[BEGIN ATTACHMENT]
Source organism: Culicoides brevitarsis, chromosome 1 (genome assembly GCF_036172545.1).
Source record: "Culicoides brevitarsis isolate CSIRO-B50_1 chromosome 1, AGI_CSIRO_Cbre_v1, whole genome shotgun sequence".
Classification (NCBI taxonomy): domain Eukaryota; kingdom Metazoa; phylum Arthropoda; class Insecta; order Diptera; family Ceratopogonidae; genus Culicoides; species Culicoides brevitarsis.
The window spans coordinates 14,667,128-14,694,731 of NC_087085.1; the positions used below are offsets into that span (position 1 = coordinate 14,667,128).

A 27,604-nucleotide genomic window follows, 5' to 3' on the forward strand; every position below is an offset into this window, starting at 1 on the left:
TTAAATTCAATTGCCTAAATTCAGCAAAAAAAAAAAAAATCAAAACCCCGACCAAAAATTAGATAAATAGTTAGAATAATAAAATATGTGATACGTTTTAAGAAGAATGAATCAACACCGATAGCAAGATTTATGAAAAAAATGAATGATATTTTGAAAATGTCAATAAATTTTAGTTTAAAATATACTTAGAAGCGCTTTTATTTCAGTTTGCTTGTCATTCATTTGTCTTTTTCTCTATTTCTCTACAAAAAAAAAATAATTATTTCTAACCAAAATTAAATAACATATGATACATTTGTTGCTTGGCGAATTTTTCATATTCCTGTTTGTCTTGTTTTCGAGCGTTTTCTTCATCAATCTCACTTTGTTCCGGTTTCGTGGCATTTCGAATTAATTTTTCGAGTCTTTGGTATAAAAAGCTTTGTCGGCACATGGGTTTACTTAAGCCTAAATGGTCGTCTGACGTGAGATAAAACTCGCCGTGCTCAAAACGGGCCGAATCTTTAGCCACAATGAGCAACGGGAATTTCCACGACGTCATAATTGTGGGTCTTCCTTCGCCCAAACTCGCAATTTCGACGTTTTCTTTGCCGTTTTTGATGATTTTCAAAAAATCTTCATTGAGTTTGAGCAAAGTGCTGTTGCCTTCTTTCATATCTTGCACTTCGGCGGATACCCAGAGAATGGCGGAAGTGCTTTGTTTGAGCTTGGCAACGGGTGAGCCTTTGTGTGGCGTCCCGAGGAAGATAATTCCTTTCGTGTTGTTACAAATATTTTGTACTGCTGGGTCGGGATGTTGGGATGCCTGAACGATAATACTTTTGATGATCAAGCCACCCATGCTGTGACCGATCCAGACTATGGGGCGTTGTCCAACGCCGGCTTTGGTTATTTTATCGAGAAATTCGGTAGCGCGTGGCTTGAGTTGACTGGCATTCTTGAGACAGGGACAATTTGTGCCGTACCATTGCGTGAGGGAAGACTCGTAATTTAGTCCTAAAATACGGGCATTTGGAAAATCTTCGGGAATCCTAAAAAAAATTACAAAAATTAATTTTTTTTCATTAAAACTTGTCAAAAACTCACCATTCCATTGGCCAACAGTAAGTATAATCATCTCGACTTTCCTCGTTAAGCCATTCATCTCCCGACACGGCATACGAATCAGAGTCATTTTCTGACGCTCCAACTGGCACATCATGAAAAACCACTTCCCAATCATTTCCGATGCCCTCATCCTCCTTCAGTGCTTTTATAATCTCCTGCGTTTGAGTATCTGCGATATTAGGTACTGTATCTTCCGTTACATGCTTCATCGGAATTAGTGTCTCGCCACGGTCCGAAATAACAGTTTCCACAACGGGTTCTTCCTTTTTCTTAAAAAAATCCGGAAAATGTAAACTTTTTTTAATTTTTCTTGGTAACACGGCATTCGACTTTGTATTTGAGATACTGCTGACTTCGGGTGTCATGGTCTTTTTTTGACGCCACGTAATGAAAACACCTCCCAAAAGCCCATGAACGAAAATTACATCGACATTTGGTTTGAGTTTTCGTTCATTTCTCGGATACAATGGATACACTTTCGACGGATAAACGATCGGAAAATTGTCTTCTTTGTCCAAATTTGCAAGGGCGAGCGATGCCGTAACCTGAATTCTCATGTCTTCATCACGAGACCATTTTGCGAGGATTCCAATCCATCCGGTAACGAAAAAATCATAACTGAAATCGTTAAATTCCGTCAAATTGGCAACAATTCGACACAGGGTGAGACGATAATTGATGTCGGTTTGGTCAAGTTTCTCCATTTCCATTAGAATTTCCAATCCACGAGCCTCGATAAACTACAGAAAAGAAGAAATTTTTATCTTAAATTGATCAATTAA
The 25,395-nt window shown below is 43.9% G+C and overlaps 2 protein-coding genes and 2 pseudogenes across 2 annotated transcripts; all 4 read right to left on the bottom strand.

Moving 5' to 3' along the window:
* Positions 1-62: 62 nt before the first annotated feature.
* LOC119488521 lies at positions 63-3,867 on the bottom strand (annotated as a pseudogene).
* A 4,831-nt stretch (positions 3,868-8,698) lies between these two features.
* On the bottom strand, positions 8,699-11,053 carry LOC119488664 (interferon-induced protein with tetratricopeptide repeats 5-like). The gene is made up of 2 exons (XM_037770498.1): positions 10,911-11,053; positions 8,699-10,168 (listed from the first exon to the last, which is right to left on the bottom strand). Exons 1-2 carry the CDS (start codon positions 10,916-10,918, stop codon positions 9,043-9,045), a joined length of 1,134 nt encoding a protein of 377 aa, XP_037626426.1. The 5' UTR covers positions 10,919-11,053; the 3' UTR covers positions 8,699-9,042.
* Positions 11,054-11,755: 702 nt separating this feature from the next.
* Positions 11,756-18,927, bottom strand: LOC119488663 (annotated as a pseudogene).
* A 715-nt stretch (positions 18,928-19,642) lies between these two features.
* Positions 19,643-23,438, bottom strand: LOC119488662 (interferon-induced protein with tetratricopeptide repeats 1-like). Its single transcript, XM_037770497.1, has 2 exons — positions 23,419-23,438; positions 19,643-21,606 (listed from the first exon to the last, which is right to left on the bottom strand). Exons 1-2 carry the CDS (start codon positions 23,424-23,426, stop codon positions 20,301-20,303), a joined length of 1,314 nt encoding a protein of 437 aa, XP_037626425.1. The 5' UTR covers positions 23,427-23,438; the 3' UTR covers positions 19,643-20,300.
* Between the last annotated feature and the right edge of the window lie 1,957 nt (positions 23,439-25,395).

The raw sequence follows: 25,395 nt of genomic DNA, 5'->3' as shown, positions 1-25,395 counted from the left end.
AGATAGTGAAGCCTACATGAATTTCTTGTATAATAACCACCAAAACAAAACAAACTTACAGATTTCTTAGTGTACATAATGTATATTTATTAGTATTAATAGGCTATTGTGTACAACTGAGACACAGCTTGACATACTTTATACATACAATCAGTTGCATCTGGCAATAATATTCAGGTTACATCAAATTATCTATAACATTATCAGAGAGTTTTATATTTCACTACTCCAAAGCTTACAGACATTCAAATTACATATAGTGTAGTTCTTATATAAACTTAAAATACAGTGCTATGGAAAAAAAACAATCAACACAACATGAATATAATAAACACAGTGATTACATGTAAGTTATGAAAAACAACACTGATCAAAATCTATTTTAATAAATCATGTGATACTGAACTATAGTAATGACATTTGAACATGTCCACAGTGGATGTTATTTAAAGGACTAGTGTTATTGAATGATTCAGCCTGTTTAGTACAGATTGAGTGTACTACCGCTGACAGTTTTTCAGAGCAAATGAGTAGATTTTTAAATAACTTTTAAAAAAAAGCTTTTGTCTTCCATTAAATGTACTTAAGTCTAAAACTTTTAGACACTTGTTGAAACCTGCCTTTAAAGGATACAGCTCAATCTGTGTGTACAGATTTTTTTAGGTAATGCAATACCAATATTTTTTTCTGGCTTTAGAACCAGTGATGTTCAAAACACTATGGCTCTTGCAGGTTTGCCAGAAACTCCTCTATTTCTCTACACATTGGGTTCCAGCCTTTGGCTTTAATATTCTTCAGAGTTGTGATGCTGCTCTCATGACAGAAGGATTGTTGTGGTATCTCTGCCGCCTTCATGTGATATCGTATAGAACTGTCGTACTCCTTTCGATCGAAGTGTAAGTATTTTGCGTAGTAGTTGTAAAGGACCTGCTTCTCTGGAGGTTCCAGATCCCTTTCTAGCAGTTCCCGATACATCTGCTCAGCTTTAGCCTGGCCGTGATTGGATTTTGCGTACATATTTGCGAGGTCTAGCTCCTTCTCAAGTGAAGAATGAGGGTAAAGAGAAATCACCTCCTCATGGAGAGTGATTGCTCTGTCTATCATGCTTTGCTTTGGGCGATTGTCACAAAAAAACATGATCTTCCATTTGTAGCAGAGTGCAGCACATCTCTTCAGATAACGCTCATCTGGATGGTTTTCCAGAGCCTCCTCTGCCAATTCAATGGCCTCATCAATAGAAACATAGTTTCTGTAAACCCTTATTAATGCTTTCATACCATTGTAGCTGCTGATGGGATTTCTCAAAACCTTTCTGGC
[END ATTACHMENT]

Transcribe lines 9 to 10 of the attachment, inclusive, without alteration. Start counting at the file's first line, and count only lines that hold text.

* Positions 1-62: 62 nt before the first annotated feature.
* LOC119488521 lies at positions 63-3,867 on the bottom strand (annotated as a pseudogene).